We Are In Need Of A More Life-Affirming Worldview Than Scientific Materialism Can Provide

We are, it seems, in need of a more life-affirming worldview than today’s scientific materialism can provide. This new series of essays will flesh out my thoughts on 1) how science can and should change to become more scientific, but also 2) how a new type of science can act as the foundation for a new mythos to better sustain our psyches.

This is what I mean by “deep science.” A new deep science will be more scientific than today’s surface-oriented endeavour because it recognizes the internal aspects behind the world of surfaces that is the primary focus of today’s science. Deep science is also more holistic than today’s overly narrow science because it can help us more comprehensively describe the universe and its amazing contents, and allow us to create coherent and useful theories about these contents.

Ken Wilber’s Deep Science

Ken Wilber coined the phrase “deep science” in his insightful book The Marriage of Sense and Soul: Integrating Science and Religion. Wilber’s suggestions in this area are a great basis for additional inquiry. I will use Wilber’s framework as the basis for my own discussion in these essays, but will expand and amend upon his original outline.

The key point of Wilber’s deep science is that all scientific and spiritual inquiries — which are united methodologically in his deep science, at least in an overarching manner — consist of three strands: 1) an injunctive method, which is a set of how-to instructions specific to the field at issue; 2) data gathering, in terms of direct experience, through use of the injunctive method at issue; 3) community confirmation or negation of the data gathered. Wilber states in The Marriage of Sense and Soul:

The three strands of deep science [what I’ll call the “triple braid” from here on out] separate the valid from the bogus … helping us to separate not only true propositions from false propositions, but also authentic self-expression from lying, beauty from degradation, and moral aspirations from deceit and deception.

Future columns will explore some applications of the triple braid of deep science and will also flesh out how Wilber’s approach might be a useful and fair reconciliation of scientific and religious ways of viewing the world.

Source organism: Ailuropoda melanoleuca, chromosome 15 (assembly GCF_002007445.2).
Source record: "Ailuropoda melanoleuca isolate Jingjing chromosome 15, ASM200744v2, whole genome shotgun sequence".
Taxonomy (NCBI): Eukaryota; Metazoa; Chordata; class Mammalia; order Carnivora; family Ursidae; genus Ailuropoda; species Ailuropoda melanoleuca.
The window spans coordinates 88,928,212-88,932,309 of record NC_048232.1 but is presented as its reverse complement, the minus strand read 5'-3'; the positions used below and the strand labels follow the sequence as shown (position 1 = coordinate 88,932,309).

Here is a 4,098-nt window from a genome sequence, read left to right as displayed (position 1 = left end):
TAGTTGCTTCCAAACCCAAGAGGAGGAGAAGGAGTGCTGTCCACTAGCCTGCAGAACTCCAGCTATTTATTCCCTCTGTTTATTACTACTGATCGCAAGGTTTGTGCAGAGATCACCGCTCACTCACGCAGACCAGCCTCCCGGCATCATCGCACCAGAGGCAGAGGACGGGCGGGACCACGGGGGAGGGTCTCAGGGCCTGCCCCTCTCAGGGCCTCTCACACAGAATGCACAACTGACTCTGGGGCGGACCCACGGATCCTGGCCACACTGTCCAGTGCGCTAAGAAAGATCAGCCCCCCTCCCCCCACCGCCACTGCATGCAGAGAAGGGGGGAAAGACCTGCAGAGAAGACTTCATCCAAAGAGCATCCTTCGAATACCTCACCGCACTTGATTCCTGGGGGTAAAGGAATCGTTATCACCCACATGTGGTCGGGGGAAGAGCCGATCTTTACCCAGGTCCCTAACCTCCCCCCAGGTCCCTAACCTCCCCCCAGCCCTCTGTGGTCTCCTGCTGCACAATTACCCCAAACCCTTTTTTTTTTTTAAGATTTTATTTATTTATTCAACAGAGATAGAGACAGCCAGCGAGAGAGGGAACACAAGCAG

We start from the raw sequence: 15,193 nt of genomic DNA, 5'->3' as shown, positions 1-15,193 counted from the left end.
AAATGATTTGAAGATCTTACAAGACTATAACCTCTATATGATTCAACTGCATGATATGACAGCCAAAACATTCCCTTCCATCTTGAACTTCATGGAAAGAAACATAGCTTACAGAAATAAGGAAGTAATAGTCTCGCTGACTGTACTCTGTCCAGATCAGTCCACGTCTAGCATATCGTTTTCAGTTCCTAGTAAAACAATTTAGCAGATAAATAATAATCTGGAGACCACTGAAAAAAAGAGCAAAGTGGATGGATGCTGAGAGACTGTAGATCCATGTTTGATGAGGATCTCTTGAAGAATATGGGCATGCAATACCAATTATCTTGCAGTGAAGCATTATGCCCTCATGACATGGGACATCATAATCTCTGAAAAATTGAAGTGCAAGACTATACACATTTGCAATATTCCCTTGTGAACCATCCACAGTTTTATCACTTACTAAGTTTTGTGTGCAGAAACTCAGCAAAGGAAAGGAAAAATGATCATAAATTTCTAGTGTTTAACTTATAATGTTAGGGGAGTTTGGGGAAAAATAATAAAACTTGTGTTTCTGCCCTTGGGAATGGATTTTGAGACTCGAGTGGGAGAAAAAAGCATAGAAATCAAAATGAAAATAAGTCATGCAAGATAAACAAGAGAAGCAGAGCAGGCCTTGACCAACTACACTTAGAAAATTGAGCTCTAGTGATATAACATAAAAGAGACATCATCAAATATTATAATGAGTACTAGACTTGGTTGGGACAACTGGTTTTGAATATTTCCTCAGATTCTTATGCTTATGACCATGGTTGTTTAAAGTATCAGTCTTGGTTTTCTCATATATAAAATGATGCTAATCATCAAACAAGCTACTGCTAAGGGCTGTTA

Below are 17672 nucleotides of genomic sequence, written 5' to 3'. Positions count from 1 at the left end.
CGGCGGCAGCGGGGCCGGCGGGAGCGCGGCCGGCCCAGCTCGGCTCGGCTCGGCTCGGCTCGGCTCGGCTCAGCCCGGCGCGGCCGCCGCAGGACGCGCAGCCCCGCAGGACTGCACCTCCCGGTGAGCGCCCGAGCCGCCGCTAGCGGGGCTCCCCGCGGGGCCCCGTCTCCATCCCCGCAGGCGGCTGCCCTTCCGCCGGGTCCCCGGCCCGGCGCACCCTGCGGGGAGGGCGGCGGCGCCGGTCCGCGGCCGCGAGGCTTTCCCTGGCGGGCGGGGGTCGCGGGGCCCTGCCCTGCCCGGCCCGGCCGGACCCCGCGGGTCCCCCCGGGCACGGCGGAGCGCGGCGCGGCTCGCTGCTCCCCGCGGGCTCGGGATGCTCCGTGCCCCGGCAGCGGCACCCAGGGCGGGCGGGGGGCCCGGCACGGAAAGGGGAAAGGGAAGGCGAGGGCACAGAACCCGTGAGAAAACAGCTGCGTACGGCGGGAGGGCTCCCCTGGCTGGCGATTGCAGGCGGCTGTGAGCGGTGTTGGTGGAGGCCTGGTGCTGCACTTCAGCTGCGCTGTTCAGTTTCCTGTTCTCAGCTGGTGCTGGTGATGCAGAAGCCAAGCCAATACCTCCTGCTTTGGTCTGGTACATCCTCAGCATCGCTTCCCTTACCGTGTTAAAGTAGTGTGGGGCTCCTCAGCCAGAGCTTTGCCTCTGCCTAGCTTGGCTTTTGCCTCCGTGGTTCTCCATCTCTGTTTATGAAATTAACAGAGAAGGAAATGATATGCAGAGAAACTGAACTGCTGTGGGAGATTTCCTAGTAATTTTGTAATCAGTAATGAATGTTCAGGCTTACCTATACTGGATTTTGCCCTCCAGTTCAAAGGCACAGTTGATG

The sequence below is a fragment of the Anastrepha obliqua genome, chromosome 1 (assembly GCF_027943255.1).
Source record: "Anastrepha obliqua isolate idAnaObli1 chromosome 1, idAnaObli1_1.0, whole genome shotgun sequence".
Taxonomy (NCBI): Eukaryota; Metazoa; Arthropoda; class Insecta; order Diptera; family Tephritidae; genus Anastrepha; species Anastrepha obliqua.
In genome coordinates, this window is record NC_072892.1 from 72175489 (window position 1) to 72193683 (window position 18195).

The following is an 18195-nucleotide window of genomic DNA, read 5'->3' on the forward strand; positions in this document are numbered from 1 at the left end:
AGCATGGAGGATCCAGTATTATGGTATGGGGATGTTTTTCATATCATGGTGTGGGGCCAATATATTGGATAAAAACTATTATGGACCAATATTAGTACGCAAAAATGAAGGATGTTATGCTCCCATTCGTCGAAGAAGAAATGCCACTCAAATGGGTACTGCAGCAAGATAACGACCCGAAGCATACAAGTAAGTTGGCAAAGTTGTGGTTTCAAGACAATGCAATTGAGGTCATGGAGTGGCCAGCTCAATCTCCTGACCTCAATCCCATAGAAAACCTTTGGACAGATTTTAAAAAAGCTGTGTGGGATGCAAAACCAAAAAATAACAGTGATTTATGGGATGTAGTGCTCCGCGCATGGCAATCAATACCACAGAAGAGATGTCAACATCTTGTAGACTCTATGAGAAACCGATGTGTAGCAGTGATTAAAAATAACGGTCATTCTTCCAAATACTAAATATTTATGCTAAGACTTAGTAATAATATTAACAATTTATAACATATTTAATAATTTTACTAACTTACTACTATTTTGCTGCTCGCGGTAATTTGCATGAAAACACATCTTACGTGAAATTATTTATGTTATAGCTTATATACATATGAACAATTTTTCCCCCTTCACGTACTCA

If we are to find a way out of the existential trap of scientific materialism, we need not reject science; rather, we should look deeper into scientific method and reexamine its foundations. This approach will have two major benefits: 1) we gain a deeper and more comprehensive understanding of the physical world; 2) as a nice side benefit, we also find a worldview that is more conducive to the long-standing need for finding personal meaning in our lives.

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Tam Hunt is a philosopher and lawyer based in Santa Barbara, CA, and Hilo, HI, and a visiting scholar at UC Santa Barbara.

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South African Doctor Cures Deafness With First-Ever Middle Ear Transplant

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In Brief

  • The Facts:

    The South African Department of Health has announced that a team of South African doctors have successfully completed the first ever middle ear transplant that restores hearing caused by certain types of deafness.

  • Reflect On:

    Does our current economic system truly support innovation? Does it value things that truly make humanity thrive? Or does it seem like there is always a need for us to convince someone to invest in something that is obviously important for society?

The South African Department of Health revealed earlier this year that a team of South African doctors have successfully performed the first-ever transplant of a patient’s middle ear, allowing them to once again hear. The surgery can be performed on people of any age and sets out to cure deafness caused by physical damage, infection in the middle ear as well as congenital birth defects and metabolic diseases.

Once again we see the value and innovation of 3D printing at work as this new invention helps to reconstruct the broken bones of a middle ear. Unlike other forms of transplants, this new innovation is seen as a long-term solution to conductive hearing loss.

It was 40-year-old Thabo Moshiliwa who lost his hearing in a car accident that underwent the first ever surgery dreamt up by the medical team at the University of Pretoria’s Steve Biko Academic Hospital. This first ever surgery lasted about an hour and a half. The next patient to receive this treatment was 62-year-old Simon Bohale, who had an underdeveloped middle ear. His occupation as a welder also contributed to worsening his hearing loss. “I am excited. I have had two surgeries before but was not 100% okay. I cannot wait to hear people when they speak to me.” said Bohale.